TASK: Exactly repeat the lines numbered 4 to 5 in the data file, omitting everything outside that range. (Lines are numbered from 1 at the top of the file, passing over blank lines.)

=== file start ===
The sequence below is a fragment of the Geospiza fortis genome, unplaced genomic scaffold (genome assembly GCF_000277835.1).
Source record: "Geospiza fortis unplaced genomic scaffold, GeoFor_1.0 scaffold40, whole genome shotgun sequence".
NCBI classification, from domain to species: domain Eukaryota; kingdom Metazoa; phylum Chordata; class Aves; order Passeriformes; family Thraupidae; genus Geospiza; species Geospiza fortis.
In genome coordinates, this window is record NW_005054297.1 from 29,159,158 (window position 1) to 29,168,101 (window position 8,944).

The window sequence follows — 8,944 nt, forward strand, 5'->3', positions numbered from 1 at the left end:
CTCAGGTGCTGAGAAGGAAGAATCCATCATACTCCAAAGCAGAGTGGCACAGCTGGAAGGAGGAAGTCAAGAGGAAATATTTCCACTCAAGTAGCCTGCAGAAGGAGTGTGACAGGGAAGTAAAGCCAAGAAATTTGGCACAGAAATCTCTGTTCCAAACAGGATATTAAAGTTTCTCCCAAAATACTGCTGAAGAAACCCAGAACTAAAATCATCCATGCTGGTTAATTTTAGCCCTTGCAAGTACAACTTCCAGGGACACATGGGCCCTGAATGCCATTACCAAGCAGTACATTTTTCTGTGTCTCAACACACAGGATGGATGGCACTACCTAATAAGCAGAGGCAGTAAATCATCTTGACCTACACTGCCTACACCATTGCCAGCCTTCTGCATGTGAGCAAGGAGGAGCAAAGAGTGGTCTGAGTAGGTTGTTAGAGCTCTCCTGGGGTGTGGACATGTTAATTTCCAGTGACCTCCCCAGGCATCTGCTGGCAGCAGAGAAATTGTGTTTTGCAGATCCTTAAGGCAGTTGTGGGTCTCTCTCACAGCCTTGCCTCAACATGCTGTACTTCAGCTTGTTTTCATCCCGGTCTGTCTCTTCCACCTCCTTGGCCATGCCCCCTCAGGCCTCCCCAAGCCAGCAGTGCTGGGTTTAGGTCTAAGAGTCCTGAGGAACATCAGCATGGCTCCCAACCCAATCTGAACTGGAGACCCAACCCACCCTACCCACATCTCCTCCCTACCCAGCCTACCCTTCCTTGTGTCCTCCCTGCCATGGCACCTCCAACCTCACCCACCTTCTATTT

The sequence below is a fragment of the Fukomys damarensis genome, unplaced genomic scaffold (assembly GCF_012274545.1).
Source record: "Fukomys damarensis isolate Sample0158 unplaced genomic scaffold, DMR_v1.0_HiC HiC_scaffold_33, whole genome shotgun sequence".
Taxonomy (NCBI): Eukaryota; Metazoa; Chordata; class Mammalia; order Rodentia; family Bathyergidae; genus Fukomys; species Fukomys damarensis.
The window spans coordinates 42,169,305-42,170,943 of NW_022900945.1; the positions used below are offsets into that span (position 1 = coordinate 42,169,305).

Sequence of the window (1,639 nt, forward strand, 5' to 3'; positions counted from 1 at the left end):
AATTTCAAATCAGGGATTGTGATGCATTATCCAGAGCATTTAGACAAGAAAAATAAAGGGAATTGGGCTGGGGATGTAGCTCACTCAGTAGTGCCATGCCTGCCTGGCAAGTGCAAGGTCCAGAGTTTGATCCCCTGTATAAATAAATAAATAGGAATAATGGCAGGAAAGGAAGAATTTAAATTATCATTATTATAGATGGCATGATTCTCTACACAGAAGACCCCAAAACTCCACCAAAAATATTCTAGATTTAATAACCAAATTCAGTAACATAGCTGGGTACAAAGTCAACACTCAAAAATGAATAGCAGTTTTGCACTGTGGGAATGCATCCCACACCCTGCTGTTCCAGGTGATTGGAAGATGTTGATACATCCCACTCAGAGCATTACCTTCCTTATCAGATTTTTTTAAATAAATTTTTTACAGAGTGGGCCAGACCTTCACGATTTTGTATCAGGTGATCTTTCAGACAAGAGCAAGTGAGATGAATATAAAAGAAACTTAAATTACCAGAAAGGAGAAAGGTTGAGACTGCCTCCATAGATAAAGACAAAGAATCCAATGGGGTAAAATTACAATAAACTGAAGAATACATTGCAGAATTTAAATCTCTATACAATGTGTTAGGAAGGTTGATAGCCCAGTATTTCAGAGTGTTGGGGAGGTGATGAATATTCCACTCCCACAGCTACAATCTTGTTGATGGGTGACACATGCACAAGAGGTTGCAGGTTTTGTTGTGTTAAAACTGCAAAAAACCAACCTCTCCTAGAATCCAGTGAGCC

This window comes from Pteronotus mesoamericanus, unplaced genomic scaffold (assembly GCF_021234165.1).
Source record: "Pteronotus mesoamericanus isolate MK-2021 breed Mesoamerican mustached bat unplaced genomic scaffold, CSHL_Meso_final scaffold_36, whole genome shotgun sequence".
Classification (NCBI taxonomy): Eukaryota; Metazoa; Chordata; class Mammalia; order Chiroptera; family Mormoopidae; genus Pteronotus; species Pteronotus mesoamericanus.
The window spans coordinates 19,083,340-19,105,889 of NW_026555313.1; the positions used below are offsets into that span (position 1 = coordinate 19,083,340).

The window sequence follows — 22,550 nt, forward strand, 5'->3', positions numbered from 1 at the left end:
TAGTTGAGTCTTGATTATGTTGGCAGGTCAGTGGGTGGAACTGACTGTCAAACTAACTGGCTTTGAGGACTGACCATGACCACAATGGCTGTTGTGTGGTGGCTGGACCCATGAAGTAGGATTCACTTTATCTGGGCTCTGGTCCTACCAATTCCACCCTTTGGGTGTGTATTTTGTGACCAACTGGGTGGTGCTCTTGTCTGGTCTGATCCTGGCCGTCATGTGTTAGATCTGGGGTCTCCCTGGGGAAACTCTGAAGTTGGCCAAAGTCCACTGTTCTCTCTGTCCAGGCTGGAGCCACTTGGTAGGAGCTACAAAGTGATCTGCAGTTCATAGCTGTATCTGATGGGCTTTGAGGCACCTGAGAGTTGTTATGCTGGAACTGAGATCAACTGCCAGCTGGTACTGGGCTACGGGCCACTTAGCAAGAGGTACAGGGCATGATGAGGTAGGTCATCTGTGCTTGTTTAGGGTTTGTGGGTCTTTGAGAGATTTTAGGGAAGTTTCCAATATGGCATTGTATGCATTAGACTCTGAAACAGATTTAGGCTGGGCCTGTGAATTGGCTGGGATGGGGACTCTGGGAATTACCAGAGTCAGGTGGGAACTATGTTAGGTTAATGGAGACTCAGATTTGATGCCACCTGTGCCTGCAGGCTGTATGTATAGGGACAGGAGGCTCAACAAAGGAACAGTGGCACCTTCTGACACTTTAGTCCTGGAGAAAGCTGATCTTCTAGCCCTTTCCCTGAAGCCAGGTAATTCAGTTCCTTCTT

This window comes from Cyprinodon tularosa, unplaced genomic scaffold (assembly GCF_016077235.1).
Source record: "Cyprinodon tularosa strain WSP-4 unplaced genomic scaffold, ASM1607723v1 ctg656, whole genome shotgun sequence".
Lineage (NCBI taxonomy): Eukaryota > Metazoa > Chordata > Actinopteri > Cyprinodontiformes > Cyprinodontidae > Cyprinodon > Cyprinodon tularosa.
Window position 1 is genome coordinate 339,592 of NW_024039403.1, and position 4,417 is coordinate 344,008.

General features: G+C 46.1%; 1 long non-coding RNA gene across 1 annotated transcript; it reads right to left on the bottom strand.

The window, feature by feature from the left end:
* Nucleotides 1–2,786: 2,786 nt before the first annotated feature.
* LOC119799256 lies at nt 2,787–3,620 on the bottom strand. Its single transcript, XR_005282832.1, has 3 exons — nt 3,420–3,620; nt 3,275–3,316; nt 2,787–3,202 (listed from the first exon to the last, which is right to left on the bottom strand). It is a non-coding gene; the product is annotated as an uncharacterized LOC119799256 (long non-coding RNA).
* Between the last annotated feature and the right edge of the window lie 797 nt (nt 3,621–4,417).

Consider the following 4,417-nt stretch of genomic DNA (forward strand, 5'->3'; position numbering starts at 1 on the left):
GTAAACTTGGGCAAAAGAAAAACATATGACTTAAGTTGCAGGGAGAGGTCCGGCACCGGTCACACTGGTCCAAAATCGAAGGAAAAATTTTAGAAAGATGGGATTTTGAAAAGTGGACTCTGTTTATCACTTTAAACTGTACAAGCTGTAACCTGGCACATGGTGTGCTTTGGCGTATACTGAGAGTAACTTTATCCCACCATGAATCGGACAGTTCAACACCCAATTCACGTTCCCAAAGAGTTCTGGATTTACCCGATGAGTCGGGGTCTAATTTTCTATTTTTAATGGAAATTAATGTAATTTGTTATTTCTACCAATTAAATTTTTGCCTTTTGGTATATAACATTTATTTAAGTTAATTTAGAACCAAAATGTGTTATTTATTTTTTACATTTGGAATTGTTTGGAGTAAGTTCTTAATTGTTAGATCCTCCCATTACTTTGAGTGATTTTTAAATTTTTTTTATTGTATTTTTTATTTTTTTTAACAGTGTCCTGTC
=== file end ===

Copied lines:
In genome coordinates, this window is record NW_005054297.1 from 29,159,158 (window position 1) to 29,168,101 (window position 8,944).

The window sequence follows — 8,944 nt, forward strand, 5'->3', positions numbered from 1 at the left end: